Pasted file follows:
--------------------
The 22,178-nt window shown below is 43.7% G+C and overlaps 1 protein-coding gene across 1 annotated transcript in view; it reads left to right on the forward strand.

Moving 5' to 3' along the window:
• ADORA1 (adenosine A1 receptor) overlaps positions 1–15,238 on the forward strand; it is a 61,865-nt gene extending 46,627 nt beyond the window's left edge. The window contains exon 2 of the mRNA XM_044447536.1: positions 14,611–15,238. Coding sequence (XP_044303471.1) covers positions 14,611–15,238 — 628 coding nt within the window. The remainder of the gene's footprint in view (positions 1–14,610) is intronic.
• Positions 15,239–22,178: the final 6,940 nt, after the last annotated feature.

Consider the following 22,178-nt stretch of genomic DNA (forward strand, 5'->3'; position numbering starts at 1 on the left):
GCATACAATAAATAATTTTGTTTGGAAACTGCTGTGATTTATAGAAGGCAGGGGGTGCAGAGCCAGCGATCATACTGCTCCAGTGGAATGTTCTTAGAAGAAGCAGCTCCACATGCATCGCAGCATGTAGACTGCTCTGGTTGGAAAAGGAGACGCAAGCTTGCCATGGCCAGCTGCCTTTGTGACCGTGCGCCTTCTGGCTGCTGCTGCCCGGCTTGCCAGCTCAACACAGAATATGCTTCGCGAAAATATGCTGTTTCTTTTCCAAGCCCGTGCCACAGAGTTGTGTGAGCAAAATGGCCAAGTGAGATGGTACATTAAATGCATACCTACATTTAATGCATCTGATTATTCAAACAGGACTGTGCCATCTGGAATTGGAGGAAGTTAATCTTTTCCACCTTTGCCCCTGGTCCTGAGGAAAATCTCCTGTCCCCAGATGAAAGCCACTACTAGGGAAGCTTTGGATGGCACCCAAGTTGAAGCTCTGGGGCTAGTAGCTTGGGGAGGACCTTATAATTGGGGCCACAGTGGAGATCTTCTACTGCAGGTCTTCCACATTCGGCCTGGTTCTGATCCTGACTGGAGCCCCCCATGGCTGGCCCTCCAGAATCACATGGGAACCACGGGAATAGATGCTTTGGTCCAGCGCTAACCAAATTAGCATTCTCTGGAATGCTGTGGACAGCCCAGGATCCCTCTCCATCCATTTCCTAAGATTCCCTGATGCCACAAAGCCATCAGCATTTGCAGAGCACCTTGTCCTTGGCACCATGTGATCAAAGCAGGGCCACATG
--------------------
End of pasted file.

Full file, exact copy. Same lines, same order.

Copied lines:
The 22,178-nt window shown below is 43.7% G+C and overlaps 1 protein-coding gene across 1 annotated transcript in view; it reads left to right on the forward strand.

Moving 5' to 3' along the window:
• ADORA1 (adenosine A1 receptor) overlaps positions 1–15,238 on the forward strand; it is a 61,865-nt gene extending 46,627 nt beyond the window's left edge. The window contains exon 2 of the mRNA XM_044447536.1: positions 14,611–15,238. Coding sequence (XP_044303471.1) covers positions 14,611–15,238 — 628 coding nt within the window. The remainder of the gene's footprint in view (positions 1–14,610) is intronic.
• Positions 15,239–22,178: the final 6,940 nt, after the last annotated feature.

Consider the following 22,178-nt stretch of genomic DNA (forward strand, 5'->3'; position numbering starts at 1 on the left):
GCATACAATAAATAATTTTGTTTGGAAACTGCTGTGATTTATAGAAGGCAGGGGGTGCAGAGCCAGCGATCATACTGCTCCAGTGGAATGTTCTTAGAAGAAGCAGCTCCACATGCATCGCAGCATGTAGACTGCTCTGGTTGGAAAAGGAGACGCAAGCTTGCCATGGCCAGCTGCCTTTGTGACCGTGCGCCTTCTGGCTGCTGCTGCCCGGCTTGCCAGCTCAACACAGAATATGCTTCGCGAAAATATGCTGTTTCTTTTCCAAGCCCGTGCCACAGAGTTGTGTGAGCAAAATGGCCAAGTGAGATGGTACATTAAATGCATACCTACATTTAATGCATCTGATTATTCAAACAGGACTGTGCCATCTGGAATTGGAGGAAGTTAATCTTTTCCACCTTTGCCCCTGGTCCTGAGGAAAATCTCCTGTCCCCAGATGAAAGCCACTACTAGGGAAGCTTTGGATGGCACCCAAGTTGAAGCTCTGGGGCTAGTAGCTTGGGGAGGACCTTATAATTGGGGCCACAGTGGAGATCTTCTACTGCAGGTCTTCCACATTCGGCCTGGTTCTGATCCTGACTGGAGCCCCCCATGGCTGGCCCTCCAGAATCACATGGGAACCACGGGAATAGATGCTTTGGTCCAGCGCTAACCAAATTAGCATTCTCTGGAATGCTGTGGACAGCCCAGGATCCCTCTCCATCCATTTCCTAAGATTCCCTGATGCCACAAAGCCATCAGCATTTGCAGAGCACCTTGTCCTTGGCACCATGTGATCAAAGCAGGGCCACATG